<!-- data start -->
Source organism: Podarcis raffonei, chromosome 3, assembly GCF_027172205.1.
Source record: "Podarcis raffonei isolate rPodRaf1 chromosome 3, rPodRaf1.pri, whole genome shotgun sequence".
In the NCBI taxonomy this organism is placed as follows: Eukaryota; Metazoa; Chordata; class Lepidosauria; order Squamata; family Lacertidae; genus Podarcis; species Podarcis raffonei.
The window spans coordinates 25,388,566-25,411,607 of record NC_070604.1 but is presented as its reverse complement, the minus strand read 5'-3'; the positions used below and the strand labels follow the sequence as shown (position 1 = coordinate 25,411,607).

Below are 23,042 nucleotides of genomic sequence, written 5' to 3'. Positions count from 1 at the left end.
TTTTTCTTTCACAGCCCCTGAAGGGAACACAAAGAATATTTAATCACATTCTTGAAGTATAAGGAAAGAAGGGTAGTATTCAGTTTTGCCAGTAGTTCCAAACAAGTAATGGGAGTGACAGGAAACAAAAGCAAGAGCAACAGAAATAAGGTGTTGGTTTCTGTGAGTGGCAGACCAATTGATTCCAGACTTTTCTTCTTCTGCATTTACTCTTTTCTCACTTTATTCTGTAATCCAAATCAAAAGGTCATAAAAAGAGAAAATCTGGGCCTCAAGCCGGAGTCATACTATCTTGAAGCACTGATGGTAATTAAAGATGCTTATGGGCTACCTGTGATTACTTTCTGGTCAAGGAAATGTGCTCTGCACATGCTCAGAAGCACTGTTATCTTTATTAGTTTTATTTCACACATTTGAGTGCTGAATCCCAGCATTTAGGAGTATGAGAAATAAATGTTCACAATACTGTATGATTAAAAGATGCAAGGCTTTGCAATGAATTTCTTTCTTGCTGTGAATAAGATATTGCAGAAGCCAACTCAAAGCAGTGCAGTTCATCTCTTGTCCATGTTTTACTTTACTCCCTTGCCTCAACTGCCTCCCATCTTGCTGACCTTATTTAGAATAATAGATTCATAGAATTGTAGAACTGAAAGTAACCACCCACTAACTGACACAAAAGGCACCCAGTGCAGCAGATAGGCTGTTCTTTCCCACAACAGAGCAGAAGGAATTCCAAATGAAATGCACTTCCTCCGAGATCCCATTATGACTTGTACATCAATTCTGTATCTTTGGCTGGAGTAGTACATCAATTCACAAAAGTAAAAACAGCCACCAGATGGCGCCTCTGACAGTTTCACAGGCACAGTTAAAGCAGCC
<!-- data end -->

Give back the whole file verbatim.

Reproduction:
Source organism: Podarcis raffonei, chromosome 3, assembly GCF_027172205.1.
Source record: "Podarcis raffonei isolate rPodRaf1 chromosome 3, rPodRaf1.pri, whole genome shotgun sequence".
In the NCBI taxonomy this organism is placed as follows: Eukaryota; Metazoa; Chordata; class Lepidosauria; order Squamata; family Lacertidae; genus Podarcis; species Podarcis raffonei.
The window spans coordinates 25,388,566-25,411,607 of record NC_070604.1 but is presented as its reverse complement, the minus strand read 5'-3'; the positions used below and the strand labels follow the sequence as shown (position 1 = coordinate 25,411,607).

Below are 23,042 nucleotides of genomic sequence, written 5' to 3'. Positions count from 1 at the left end.
TTTTTCTTTCACAGCCCCTGAAGGGAACACAAAGAATATTTAATCACATTCTTGAAGTATAAGGAAAGAAGGGTAGTATTCAGTTTTGCCAGTAGTTCCAAACAAGTAATGGGAGTGACAGGAAACAAAAGCAAGAGCAACAGAAATAAGGTGTTGGTTTCTGTGAGTGGCAGACCAATTGATTCCAGACTTTTCTTCTTCTGCATTTACTCTTTTCTCACTTTATTCTGTAATCCAAATCAAAAGGTCATAAAAAGAGAAAATCTGGGCCTCAAGCCGGAGTCATACTATCTTGAAGCACTGATGGTAATTAAAGATGCTTATGGGCTACCTGTGATTACTTTCTGGTCAAGGAAATGTGCTCTGCACATGCTCAGAAGCACTGTTATCTTTATTAGTTTTATTTCACACATTTGAGTGCTGAATCCCAGCATTTAGGAGTATGAGAAATAAATGTTCACAATACTGTATGATTAAAAGATGCAAGGCTTTGCAATGAATTTCTTTCTTGCTGTGAATAAGATATTGCAGAAGCCAACTCAAAGCAGTGCAGTTCATCTCTTGTCCATGTTTTACTTTACTCCCTTGCCTCAACTGCCTCCCATCTTGCTGACCTTATTTAGAATAATAGATTCATAGAATTGTAGAACTGAAAGTAACCACCCACTAACTGACACAAAAGGCACCCAGTGCAGCAGATAGGCTGTTCTTTCCCACAACAGAGCAGAAGGAATTCCAAATGAAATGCACTTCCTCCGAGATCCCATTATGACTTGTACATCAATTCTGTATCTTTGGCTGGAGTAGTACATCAATTCACAAAAGTAAAAACAGCCACCAGATGGCGCCTCTGACAGTTTCACAGGCACAGTTAAAGCAGCC